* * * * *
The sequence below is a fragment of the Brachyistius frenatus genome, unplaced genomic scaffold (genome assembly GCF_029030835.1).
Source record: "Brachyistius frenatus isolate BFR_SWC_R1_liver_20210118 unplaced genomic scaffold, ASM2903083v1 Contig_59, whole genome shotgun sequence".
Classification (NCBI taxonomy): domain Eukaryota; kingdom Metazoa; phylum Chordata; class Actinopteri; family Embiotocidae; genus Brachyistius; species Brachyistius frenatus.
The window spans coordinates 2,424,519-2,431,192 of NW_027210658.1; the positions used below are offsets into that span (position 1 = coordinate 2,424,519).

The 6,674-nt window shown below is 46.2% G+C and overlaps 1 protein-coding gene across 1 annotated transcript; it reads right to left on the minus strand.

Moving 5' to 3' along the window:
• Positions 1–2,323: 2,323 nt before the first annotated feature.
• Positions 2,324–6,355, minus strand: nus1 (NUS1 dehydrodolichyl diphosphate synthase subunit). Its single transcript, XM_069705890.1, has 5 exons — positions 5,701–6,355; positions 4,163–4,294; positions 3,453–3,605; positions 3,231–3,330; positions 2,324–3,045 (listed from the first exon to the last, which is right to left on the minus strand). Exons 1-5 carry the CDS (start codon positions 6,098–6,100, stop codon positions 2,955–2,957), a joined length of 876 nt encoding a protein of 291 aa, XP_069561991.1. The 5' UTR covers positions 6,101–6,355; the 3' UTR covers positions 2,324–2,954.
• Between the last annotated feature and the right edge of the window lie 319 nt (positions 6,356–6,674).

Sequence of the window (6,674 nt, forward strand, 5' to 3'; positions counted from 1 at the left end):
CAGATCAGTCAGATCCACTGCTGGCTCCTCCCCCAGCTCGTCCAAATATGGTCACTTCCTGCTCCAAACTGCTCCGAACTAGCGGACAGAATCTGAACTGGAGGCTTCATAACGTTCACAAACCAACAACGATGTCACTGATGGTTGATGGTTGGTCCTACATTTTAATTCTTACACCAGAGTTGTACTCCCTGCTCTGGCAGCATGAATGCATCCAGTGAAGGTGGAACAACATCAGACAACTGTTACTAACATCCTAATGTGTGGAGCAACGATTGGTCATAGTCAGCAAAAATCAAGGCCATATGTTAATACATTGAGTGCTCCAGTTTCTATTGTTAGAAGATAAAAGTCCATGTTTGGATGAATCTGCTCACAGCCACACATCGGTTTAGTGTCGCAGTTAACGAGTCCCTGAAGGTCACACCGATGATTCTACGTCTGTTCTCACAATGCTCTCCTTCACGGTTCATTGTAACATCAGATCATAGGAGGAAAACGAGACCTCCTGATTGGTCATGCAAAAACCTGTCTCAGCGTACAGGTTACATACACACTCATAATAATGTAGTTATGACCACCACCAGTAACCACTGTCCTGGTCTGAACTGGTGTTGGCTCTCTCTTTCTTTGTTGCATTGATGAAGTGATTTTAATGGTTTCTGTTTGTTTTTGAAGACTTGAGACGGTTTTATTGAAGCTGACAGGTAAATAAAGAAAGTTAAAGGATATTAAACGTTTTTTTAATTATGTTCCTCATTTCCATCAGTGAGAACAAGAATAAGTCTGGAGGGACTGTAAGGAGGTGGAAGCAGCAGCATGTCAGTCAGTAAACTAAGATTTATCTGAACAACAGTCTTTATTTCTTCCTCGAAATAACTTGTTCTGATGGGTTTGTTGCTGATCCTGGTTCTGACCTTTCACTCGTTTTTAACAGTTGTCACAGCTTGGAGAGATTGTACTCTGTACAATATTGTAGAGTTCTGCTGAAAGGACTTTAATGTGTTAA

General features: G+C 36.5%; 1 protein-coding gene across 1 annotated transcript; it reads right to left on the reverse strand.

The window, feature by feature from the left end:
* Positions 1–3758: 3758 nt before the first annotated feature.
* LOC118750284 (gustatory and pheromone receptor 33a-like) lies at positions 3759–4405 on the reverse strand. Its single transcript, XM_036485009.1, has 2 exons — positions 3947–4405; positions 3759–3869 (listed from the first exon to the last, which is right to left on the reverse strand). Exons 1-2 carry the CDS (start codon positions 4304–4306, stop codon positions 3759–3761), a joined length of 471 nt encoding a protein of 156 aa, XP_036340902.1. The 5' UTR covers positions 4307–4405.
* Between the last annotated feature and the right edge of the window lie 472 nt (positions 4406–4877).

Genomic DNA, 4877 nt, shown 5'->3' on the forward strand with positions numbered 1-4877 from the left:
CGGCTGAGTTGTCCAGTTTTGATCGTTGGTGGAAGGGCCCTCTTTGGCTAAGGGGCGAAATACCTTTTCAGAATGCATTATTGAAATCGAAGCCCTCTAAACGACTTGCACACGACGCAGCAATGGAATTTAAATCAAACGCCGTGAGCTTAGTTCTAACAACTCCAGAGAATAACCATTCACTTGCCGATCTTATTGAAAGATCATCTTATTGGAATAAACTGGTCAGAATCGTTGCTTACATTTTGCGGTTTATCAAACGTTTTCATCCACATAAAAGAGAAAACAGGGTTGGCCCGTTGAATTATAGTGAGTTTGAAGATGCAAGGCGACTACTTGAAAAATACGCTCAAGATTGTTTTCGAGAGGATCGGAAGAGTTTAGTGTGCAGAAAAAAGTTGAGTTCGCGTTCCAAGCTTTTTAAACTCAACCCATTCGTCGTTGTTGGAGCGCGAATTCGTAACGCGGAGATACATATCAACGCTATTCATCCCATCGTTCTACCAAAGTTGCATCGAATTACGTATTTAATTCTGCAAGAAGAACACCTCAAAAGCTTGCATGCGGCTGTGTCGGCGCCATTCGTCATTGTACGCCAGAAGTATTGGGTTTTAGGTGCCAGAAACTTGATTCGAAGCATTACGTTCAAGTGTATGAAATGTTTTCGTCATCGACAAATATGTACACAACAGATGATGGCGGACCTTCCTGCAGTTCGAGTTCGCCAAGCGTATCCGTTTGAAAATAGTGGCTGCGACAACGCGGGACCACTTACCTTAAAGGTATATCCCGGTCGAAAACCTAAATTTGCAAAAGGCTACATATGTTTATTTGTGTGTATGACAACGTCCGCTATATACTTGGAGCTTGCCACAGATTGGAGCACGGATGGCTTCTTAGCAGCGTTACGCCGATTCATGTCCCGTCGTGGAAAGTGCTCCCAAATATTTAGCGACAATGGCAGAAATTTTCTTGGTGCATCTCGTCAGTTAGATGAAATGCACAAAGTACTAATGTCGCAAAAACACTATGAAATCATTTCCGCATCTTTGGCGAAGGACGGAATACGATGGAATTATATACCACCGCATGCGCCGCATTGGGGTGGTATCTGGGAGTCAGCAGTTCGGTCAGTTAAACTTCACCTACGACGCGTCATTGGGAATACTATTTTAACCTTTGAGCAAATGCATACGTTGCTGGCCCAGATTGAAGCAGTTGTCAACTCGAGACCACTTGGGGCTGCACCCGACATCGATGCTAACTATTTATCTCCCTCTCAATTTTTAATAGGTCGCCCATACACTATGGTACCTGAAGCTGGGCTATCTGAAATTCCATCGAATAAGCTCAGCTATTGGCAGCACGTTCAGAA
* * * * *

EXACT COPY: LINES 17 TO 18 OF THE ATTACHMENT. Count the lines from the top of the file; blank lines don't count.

Genomic DNA, 4877 nt, shown 5'->3' on the forward strand with positions numbered 1-4877 from the left:
CGGCTGAGTTGTCCAGTTTTGATCGTTGGTGGAAGGGCCCTCTTTGGCTAAGGGGCGAAATACCTTTTCAGAATGCATTATTGAAATCGAAGCCCTCTAAACGACTTGCACACGACGCAGCAATGGAATTTAAATCAAACGCCGTGAGCTTAGTTCTAACAACTCCAGAGAATAACCATTCACTTGCCGATCTTATTGAAAGATCATCTTATTGGAATAAACTGGTCAGAATCGTTGCTTACATTTTGCGGTTTATCAAACGTTTTCATCCACATAAAAGAGAAAACAGGGTTGGCCCGTTGAATTATAGTGAGTTTGAAGATGCAAGGCGACTACTTGAAAAATACGCTCAAGATTGTTTTCGAGAGGATCGGAAGAGTTTAGTGTGCAGAAAAAAGTTGAGTTCGCGTTCCAAGCTTTTTAAACTCAACCCATTCGTCGTTGTTGGAGCGCGAATTCGTAACGCGGAGATACATATCAACGCTATTCATCCCATCGTTCTACCAAAGTTGCATCGAATTACGTATTTAATTCTGCAAGAAGAACACCTCAAAAGCTTGCATGCGGCTGTGTCGGCGCCATTCGTCATTGTACGCCAGAAGTATTGGGTTTTAGGTGCCAGAAACTTGATTCGAAGCATTACGTTCAAGTGTATGAAATGTTTTCGTCATCGACAAATATGTACACAACAGATGATGGCGGACCTTCCTGCAGTTCGAGTTCGCCAAGCGTATCCGTTTGAAAATAGTGGCTGCGACAACGCGGGACCACTTACCTTAAAGGTATATCCCGGTCGAAAACCTAAATTTGCAAAAGGCTACATATGTTTATTTGTGTGTATGACAACGTCCGCTATATACTTGGAGCTTGCCACAGATTGGAGCACGGATGGCTTCTTAGCAGCGTTACGCCGATTCATGTCCCGTCGTGGAAAGTGCTCCCAAATATTTAGCGACAATGGCAGAAATTTTCTTGGTGCATCTCGTCAGTTAGATGAAATGCACAAAGTACTAATGTCGCAAAAACACTATGAAATCATTTCCGCATCTTTGGCGAAGGACGGAATACGATGGAATTATATACCACCGCATGCGCCGCATTGGGGTGGTATCTGGGAGTCAGCAGTTCGGTCAGTTAAACTTCACCTACGACGCGTCATTGGGAATACTATTTTAACCTTTGAGCAAATGCATACGTTGCTGGCCCAGATTGAAGCAGTTGTCAACTCGAGACCACTTGGGGCTGCACCCGACATCGATGCTAACTATTTATCTCCCTCTCAATTTTTAATAGGTCGCCCATACACTATGGTACCTGAAGCTGGGCTATCTGAAATTCCATCGAATAAGCTCAGCTATTGGCAGCACGTTCAGAA